Masterworks, manuscripts, mosaics, royal jewels, devotional sculpture, and blinged-out arms and armor feature in exhibitions devoted to the arts of Byzantium, Buddhism, Islam, West Africa, the Samurai, the Andes, and more
If you want to learn the history of the world through the artistry of its diverse civilizations, you’re in luck. This season’s slate of museum shows includes spectacular blockbusters with treasures lent from national collections around the globe. Some of these chronicle cultural transformations, like the rise of an international Buddhist art style in Southeast Asia, or the development of a visual language to express Christian beliefs in the Byzantine Empire. Others showcase cultures unfamiliar to most U.S. audiences: The Joseon Dynasty of Korea, for example, and the arts of Liberia and Sierra Leone. And others bring a renewed focus to longtime crowd-pleasers, like the British country house and the rigorous esthetic of the Samurai.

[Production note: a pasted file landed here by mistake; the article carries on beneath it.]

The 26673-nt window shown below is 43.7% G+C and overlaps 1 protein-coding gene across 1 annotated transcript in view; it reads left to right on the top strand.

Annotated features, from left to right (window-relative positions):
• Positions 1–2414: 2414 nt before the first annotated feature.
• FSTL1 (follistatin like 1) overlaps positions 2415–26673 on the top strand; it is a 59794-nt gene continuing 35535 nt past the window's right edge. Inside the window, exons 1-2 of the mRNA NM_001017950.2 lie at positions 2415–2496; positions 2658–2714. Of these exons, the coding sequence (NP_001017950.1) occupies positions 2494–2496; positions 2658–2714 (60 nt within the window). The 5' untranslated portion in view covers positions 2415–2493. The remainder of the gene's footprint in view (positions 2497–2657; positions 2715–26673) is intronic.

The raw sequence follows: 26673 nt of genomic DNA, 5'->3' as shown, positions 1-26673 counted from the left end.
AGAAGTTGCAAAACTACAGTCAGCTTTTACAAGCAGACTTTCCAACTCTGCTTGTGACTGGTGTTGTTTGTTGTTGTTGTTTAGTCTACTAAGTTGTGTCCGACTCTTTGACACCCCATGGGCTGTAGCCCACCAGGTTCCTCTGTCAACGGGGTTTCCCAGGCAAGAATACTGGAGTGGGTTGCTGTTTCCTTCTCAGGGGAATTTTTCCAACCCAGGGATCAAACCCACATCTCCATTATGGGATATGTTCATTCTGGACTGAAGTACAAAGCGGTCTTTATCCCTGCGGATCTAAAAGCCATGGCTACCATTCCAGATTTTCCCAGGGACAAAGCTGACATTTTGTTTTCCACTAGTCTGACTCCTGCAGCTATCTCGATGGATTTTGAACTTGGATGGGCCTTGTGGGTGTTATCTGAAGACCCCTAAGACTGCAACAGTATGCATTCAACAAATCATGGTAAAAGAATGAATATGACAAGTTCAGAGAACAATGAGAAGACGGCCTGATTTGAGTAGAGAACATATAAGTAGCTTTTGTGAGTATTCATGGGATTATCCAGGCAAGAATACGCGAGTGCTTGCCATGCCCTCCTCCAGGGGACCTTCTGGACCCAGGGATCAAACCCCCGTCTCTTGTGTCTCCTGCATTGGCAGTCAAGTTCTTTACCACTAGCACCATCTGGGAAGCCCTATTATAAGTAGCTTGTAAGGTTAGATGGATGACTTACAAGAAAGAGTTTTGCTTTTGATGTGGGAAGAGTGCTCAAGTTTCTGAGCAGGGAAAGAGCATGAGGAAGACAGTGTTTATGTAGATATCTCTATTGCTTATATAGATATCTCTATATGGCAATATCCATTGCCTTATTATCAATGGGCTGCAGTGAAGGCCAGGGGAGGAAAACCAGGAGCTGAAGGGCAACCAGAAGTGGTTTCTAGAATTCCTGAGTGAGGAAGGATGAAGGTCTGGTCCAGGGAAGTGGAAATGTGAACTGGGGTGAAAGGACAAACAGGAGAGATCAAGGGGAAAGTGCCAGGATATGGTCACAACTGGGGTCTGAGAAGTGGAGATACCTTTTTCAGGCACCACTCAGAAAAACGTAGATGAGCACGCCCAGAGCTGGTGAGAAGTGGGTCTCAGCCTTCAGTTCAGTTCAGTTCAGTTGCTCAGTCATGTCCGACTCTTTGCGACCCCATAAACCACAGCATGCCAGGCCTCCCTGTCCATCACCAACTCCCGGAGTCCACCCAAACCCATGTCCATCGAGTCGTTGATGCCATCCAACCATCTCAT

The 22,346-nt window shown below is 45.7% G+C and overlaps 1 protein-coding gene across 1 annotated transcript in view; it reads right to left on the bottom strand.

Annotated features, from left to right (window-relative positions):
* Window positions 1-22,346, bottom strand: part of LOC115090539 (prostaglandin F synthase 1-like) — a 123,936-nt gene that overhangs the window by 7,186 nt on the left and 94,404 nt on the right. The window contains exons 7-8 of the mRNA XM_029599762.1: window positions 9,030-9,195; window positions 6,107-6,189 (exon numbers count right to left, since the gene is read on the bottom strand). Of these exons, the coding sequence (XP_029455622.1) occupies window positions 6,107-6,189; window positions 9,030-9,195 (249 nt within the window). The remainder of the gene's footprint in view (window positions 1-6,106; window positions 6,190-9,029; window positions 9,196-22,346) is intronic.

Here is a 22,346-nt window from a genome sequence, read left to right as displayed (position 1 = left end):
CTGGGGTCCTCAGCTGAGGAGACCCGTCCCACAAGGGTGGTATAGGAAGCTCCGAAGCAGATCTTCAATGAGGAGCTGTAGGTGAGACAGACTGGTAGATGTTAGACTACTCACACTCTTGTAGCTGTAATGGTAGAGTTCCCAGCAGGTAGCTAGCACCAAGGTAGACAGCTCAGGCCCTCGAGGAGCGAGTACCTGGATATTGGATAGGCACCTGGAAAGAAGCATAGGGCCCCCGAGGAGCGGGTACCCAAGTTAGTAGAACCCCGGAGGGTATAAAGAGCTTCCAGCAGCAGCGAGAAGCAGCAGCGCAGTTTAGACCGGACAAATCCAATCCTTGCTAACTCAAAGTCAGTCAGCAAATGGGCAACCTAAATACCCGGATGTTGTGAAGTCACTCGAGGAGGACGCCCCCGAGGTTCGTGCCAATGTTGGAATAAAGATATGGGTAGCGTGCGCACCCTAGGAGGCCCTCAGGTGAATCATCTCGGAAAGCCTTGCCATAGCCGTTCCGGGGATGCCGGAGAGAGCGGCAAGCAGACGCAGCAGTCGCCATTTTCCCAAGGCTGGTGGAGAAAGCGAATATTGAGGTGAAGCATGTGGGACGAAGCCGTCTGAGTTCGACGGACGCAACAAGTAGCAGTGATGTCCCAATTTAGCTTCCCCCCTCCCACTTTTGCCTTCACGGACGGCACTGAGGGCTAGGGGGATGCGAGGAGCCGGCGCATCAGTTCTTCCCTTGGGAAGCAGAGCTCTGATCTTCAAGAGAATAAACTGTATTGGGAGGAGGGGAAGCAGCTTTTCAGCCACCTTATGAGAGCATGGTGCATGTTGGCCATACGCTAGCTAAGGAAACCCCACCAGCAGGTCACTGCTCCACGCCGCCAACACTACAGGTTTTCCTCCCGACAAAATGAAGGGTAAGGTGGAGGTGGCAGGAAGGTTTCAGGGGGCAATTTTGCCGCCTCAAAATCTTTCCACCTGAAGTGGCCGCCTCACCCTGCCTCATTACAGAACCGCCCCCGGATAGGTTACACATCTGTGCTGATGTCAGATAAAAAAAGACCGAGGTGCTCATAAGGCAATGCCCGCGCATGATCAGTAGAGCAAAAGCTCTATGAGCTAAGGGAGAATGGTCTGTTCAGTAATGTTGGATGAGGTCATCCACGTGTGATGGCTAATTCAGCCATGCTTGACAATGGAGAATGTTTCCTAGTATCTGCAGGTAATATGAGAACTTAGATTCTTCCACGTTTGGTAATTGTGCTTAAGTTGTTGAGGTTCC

Here’s where to find the top international arts shows this spring:
What: “Lost Kingdoms: Hindu-Buddhist Sculpture of Early Southeast Asia, 5th to 8th Century”
Where: Metropolitan Museum of Art, New York (April 14–July 27, 2014)
Using recent excavations, new research, national treasures from Cambodia, Vietnam, Thailand, Malaysia, and Myanmar, and loans from around the world, “Lost Kingdoms” traces the evolution of Southeast Asian sculpture from the era of nature-cults through the arrival of Buddhism and Hinduism to the emergence of Buddhist art as an expression of state identity. The show tracks the ways that religious ideas, rituals, and imagery circulated among the kingdoms through international trade routes, resulting in the emergence of a shared visual language in the service of Mahayana Buddhism.